13-Year Old Finds Kidney Donor On The Web

Sofia Manfredi, a Brooklyn teen, is getting a new kidney this week thanks to an online kidney matchmaker and a New Jersey teacher.

With severe damage to both kidneys from complications during her birth, 13-year old Sofia has been relying on medication throughout her life. Now, her undersized kidneys are unable to cope with her growing body.

Last summer, the Manfredi family sought the help of Chaya Lipschutz, who runs an online kidney matchmaking agency, SaveALife-DonateAKidney.com. When she sent out an alert, she immediately got a response from Cherry Hill teacher Jennifer Rothstein, 39, who volunteered to donate one of her kidneys. After a few months of tests, doctors found Rothstein to be a perfect match for Sofia. The transplant surgery is scheduled for this coming Tuesday at New York Presbyterian Hospital.

“It just felt like it was the right thing to do,” Rothstein said. “I was blessed with good health. There was no reason not to.”

“I feel like I won the lottery,” Rothstein added. “It’s like giving birth. It’s giving life.”

Sofia’s mom, Tami Manfredi, said “It’s amazing that someone I’d never met before could be so giving. She is giving my daughter a second chance.”

New York Health Comissioner Dr. Thomas Farley Launches Ad Campaign

According to the New York City Health Commissioner Dr. Thomas Farley, a new ad campaign will be hitting the streets of the Big Apple within the month. The ad aims to expose people to the dangers of drinking soda and other sugary drinks on a regular basis. Drinking one soda every day is like consuming a fifty pound bag of sugar annually. Drinks such as these can lead to diabetes, heart diseases, stroke, arthritis and even some forms of cancer.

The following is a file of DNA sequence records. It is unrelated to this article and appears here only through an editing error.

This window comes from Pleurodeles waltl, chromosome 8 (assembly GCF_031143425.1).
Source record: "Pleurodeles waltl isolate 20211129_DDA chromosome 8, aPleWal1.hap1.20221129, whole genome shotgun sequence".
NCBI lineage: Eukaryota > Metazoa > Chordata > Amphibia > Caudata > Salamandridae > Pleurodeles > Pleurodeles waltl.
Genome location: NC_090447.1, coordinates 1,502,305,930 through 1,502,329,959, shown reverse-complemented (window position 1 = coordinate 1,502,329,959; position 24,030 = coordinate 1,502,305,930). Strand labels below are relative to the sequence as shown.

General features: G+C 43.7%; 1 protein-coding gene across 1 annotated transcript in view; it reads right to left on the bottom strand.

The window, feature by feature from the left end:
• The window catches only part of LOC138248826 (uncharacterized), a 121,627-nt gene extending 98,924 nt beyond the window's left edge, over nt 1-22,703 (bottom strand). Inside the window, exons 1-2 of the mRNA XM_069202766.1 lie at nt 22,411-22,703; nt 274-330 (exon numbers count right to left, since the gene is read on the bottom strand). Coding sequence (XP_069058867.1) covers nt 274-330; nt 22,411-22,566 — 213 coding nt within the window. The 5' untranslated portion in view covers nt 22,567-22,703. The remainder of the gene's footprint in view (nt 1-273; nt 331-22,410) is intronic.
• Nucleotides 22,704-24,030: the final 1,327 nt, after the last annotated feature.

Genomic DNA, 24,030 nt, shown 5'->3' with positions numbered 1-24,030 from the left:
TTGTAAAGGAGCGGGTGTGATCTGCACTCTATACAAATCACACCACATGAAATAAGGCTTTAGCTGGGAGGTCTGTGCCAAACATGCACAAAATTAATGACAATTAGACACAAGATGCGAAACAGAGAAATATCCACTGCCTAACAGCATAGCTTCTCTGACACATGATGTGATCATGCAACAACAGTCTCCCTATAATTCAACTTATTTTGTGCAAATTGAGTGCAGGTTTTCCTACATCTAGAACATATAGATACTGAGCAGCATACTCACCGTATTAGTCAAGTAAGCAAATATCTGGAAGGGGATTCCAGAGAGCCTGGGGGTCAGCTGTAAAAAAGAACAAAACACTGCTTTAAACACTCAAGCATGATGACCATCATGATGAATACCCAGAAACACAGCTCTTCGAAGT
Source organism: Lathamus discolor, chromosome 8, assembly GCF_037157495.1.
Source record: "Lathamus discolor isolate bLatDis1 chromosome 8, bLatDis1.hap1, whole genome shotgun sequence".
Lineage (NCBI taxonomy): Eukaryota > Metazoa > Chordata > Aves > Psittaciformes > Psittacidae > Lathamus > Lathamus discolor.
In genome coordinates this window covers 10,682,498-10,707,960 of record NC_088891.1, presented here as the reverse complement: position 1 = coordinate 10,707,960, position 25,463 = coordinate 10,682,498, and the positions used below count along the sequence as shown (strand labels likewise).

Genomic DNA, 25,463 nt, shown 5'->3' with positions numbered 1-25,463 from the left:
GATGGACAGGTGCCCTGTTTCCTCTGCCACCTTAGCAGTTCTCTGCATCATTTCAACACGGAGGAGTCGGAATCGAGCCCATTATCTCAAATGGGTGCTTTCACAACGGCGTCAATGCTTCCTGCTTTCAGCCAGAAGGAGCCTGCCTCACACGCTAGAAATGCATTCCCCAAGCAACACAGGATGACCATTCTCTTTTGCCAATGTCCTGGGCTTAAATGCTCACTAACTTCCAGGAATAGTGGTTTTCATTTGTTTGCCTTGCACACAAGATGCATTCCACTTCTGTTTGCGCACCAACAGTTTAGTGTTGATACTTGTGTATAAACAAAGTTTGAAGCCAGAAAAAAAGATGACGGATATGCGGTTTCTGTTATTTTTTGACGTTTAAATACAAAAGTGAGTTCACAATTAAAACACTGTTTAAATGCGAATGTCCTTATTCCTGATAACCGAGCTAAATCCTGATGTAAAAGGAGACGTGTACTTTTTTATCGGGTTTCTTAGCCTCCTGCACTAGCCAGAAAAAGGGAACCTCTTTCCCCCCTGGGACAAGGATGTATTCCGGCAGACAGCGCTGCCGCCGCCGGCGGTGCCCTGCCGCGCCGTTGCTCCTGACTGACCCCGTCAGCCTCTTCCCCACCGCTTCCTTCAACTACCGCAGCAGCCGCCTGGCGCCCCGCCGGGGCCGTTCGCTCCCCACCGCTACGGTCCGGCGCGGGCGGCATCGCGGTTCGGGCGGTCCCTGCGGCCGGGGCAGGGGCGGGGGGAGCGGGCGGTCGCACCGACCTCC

According to Farley, sugary drinks are the most common source of added sugar to a child’s diet, increasing the obesity risk dramatically with each serving. The New York ad campaign will include a YouTube video showing how far a person would need to walk to burn off the calories from a single drink, as well as bilingual posters which will strengthen the message.

Ex-Vivo Lung Transplant Procedure Opens New Opportunities

Manhattan’s NewYork-Presbyterian Hospital/Columbia University Medical Center is conducting a groundbreaking lung transplant trial. The new method differs from traditional transplants in that it is conducted “ex-vivo,” or, outside the body. Instead of making a quick decision regarding whether an organ is suitable for transplant, the ex vivo procedure allows doctors to revive the lung and determine its potential by pumping it with oxygen and a nourishing solution.

“These would have been lungs we would have turned down because of poor quality. This provides the opportunity to increase lung transplants performed,” explained Frank D’Ovidio, the head doctor on the FDA trial.

New Study Links Alcoholism to Poor Diet

A recent study was published by HealthDay News which linked alcoholism and poor diets. The study analyzed the drinking and eating habits of 12,000 adults, aged 18 to 64. Those who drank heavily before, after and during meals were found to have bad nutrition.

One of the study authors explained that “Drinking alcohol may reduce maintaining a healthy diet…. And may indirectly contribute to several chronic diseases such as obesity, diabetes, mellitus, cardiovascular disease or cancer.” The research also indicated that alcoholism may reduce fruit and vegetable intake, while increasing that of fast foods and animal proteins.

“If your alcohol consumption is excessive or if you find it results in poor dietary choices, you need to reduce or stop your drinking,” says author Tom Griesel. “This may seem a little radical, but if alcohol or anything else is affecting your health or keeping you from experiencing optimal health, you need to do something about it right away.”